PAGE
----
NEW YORK — After beginning her career in British music halls, Marian McPartland came to the United States and became a most unexpected jazz star. She forged a distinctive style on piano, made scores of albums and composed music that was recorded by superstars.
But her greatest contribution to jazz came later in life, through her illuminating interviews and impromptu performances with musicians on her long-running NPR program, “Piano Jazz.”
She was 61 when the first “Piano Jazz” episode — with pianist Billy Taylor — aired in 1979. By the time she stepped away from the series in 2011, McPartland had won a Peabody Award for broadcasting and a Grammy Award for lifetime achievement. She also helped a generation learn about jazz through her searching interviews, conducted in her dulcet-toned, sometimes irreverent, British-accented voice.
“Marian McPartland has done more for jazz pianists than anyone in the entire world,” jazz impresario George Wein said in 1991.
McPartland died Aug. 20 at her home in Port Washington, N.Y. She was 95.
Her death was announced by NPR. The cause was not disclosed.
Trained as a classical pianist at a conservatory in her native England, McPartland was drawn to the improvisational freedom of jazz, a world dominated by men and derived from African-American culture.
She succeeded in spite of “three hopeless strikes against her,” as countryman critic Leonard Feather put it 1951: She was British, white and a woman.
Yet she managed to use her background as an outsider, “without American social, racial and class baggage,” to her musical advantage, Paul de Barros wrote in his 2012 biography of McPartland, “Shall We Play That One Together?”
“It allowed her to perceive jazz from the start as a high art,” he wrote.
During the 1950s, McPartland led a trio in New York nightclubs, most notably the Hickory House, and soon became one of the era’s few women to become established as jazz instrumentalists.
She was one of only two women included in Art Kane’s renowned group portrait of jazz musicians on a Harlem street in 1958. She stood in the front row, next to Mary Lou Williams, in the photograph of 57 musicians that became the inspiration for Jean Bach’s Oscar-nominated 1994 documentary, “A Great Day in Harlem.”
McPartland was a pioneering woman in jazz and often appeared at the Mary Lou Williams Women in Jazz Festival at the Kennedy Center. A teenaged Diana Krall called her for career advice, and McPartland often gave air time on “Piano Jazz” to female performers, from Carmen McRae to Norah Jones.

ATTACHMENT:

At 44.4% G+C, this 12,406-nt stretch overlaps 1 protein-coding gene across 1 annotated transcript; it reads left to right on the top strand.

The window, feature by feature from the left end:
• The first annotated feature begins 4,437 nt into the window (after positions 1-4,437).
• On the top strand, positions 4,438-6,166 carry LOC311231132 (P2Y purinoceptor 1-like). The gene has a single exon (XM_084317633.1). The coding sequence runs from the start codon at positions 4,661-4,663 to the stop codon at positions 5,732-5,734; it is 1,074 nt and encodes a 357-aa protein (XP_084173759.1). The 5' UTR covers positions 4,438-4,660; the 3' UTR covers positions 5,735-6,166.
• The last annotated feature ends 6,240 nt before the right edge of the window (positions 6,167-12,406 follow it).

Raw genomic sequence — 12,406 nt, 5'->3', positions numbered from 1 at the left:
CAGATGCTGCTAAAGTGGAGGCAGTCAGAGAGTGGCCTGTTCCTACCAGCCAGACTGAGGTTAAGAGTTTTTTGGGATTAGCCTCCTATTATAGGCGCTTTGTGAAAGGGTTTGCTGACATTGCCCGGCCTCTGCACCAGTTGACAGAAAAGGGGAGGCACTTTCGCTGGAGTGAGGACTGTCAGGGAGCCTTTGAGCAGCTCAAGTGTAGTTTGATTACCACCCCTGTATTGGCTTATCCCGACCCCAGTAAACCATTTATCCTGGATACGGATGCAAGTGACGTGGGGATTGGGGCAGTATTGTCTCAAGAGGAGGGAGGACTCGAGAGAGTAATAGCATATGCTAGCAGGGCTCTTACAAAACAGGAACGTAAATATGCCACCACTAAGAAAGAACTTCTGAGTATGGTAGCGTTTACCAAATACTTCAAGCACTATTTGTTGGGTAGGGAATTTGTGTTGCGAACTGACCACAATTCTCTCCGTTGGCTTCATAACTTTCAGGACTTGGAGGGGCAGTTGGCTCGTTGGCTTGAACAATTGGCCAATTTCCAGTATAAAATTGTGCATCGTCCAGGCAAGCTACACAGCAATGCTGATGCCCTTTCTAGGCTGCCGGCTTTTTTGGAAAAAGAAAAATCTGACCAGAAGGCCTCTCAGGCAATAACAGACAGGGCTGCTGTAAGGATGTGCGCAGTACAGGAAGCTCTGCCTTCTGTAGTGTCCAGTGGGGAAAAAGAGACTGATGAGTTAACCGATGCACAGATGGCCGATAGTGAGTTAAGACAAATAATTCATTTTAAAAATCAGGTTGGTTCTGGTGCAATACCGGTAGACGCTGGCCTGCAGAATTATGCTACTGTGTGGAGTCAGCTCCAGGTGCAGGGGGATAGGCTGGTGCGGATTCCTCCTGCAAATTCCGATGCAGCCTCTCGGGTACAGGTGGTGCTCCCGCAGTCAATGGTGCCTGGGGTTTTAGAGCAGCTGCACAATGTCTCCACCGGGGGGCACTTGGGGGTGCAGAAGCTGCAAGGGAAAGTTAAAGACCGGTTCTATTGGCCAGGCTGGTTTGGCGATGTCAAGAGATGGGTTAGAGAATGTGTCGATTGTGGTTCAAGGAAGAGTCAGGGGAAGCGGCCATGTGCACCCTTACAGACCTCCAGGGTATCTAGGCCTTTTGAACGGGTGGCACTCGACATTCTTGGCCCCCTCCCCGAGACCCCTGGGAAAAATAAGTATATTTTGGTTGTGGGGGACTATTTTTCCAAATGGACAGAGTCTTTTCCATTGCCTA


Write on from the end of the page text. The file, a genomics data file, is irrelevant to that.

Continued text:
Nonetheless, she was reluctant to identify herself as a feminist. Replying to a question from Ms. magazine co-founder Gloria Steinem at a college forum in 1974, McPartland shrugged off the idea that she had faced discrimination.
“It always seemed like an advantage to be a woman,” she said.
Margaret Marian Turner was born March 20, 1918, in Slough, England, outside London. Her father was an engineer with the British arsenal, and her mother followed the strict class rules of the times.
She began playing piano by ear at age 3, mimicking Chopin compositions that her mother played, but she didn’t take formal lessons until she was 16. After attending girls’ schools, she went to the Guildhall School, a London conservatory, at 17.
When her teachers heard her playing jazz, they warned her away from such “rubbish.” But after a couple of years, she left the conservatory to join a traveling piano-quartet act. Known as Margaret or Maggie to her family, she took the stage name of Marian Page.
After touring England with a vaudeville group, she began entertaining troops in Britain during World War II. In 1943, she joined the USO, which allowed her to travel throughout western Europe, entertaining U.S. soldiers near the front.
She worked alongside Fred Astaire and Dinah Shore, and in 1944 met a raffish cornet player from Chicago named Jimmy McPartland. He was well-regarded in traditional Dixieland jazz circles, and had been friends with Bix Beiderbecke, the tortured jazz genius of the 1920s.
After a quick courtship, they were married in Germany in February 1945.